BAKU, Azerbaijan, Nov. 16 (UPI) -- Azerbaijan will make good on commitments to supply Bulgaria with 1 billion cubic meters of gas per year, Bulgarian President Georgi Parvanov said this week.
Appearing with Azerbaijani President Ilham Aliyev Monday in Baku, Parvanov said the two countries are ready to make official a deal struck last year to supply that from Azeri gas fields in the Caspian Sea, the Sofia News Agency reported.
The agreement could serve as an example to the European Union how to successfully negotiate energy deals with Azerbaijan as the EU strives to diversify its natural gas supplies from Russia.
"Bulgaria has its place of being a pro-active factor in these energy relations that can overtake the relations between the EU and Azerbaijan with the realization of some of the initiatives that we started long ago," Parvanov said.
Calling the agreement a "small breakthrough," he said it could eventually be of great significance and lead to much more sizable deals in the "southern corridor," including the ambitious Nabucco pipeline proposal and smaller projects to connect Azerbaijani supplies with European customers.
The Sofia-Baku agreement, which is separate from the ongoing negotiations on the EU-sponsored Nabucco pipeline, to which Bulgaria is also a party, could serve "to demonstrate to Europe how things can be done," Parvanov asserted.
The news agency said current plans call for the gas to flow into Bulgaria via Georgia, Turkey and Greece once gas network interconnections between Bulgaria and Greece are ready.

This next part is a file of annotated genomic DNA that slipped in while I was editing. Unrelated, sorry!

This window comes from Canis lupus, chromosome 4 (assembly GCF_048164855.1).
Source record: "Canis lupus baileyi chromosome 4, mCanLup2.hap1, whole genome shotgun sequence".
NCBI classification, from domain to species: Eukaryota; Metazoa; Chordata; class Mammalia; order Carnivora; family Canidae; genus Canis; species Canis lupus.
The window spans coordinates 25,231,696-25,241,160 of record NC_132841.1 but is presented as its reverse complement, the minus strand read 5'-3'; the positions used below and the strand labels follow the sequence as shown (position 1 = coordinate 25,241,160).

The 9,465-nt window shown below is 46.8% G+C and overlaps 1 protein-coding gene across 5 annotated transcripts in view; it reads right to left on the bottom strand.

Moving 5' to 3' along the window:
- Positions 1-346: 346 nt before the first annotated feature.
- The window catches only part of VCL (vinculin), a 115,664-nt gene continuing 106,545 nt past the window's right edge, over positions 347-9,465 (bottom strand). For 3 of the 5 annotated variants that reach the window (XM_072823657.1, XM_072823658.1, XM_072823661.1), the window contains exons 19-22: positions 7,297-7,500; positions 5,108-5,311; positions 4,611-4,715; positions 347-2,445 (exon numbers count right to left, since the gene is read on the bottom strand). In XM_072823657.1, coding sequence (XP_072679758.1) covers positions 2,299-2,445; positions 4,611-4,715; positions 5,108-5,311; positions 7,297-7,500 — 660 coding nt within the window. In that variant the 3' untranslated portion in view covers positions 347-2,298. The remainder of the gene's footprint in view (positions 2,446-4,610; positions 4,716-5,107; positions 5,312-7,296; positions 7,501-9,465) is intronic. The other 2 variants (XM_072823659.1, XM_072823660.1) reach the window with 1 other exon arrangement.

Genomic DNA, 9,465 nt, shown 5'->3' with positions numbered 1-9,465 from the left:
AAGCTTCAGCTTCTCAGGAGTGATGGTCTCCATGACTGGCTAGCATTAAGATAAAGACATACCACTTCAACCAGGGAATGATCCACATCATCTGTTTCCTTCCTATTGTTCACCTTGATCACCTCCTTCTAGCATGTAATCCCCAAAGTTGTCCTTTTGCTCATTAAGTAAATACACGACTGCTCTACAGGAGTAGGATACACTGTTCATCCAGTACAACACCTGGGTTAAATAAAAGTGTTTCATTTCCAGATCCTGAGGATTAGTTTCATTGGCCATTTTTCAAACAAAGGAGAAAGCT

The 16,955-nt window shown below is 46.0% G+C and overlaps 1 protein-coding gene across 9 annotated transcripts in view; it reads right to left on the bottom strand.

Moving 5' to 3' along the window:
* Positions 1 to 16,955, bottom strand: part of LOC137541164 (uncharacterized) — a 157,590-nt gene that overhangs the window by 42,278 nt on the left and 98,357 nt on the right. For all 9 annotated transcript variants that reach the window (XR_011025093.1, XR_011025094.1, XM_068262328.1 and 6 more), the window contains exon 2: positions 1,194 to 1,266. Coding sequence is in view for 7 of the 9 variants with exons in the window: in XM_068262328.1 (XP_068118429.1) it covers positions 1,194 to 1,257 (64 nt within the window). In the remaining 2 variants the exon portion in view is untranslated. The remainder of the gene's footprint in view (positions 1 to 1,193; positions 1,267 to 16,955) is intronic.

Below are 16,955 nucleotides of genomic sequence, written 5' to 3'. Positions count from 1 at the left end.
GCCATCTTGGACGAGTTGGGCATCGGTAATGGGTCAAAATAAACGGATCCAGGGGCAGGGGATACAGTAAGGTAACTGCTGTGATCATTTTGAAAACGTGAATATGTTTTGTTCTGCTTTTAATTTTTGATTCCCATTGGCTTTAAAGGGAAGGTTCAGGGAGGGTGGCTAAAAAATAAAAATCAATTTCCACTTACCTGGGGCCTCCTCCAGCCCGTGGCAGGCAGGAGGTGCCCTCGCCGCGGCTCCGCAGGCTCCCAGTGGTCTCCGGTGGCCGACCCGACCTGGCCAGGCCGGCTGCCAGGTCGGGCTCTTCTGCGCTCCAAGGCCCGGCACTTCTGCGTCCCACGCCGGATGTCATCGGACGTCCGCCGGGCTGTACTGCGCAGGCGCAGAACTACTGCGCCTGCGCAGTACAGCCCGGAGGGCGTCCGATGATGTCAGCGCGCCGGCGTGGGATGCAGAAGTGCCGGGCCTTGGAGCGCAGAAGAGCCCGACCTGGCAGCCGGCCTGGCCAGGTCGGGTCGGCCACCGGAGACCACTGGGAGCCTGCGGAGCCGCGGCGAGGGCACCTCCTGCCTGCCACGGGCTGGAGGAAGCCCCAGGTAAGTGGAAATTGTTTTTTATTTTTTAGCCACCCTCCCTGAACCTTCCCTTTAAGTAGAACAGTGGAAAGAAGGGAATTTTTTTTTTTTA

The Bulgarian Energy Holding and Greek utility DEPA have promised to complete the interconnection between Bulgaria and Greece in 2013, a year earlier than the term stipulated in the project's road map, the Sofia Echo reported.
The supplies are also dependent on an agreement between Azerbaijan and Turkey, through the gas would transit.
The gas deal was first proposed last year as part of Bulgaria's long range efforts to diversify its supplies from Russia and was confirmed in September when Bulgarian Economy and Energy Minister Traicho Traikov visited Baku.
"These supplies are important for Bulgaria because they guarantee alternative sources and routes for gas deliveries," Traikov said then. "They are also important for Southeast Europe to create competition that will lead to lower prices for consumers. Azerbaijan is also interested as it finds new markets."
Bulgaria is also hoping the State Oil Co. of Azerbaijan, or SOCAR, will make investments in Bulgarian gas storage facilities, gasification and gas distribution and oil processing facilities, which needed rehabilitation and upgrades, the Echo reported.
Monday's meeting between the Bulgarian and Azeri leaders also yielded cooperation agreements in other areas, including the exchange of confidential information and education, the Azeri Press Agency said.
"Our political relations are at a high level, and such mutual visits are clear evidence of this," Aliyev told Parvanov during their meeting. "Of course, the energy factor is also playing an important part in our relations, our companies are holding negotiations in this sphere.
"We can see successful development in all areas, and I am sure that this positive trend will be continued after your visit," he said.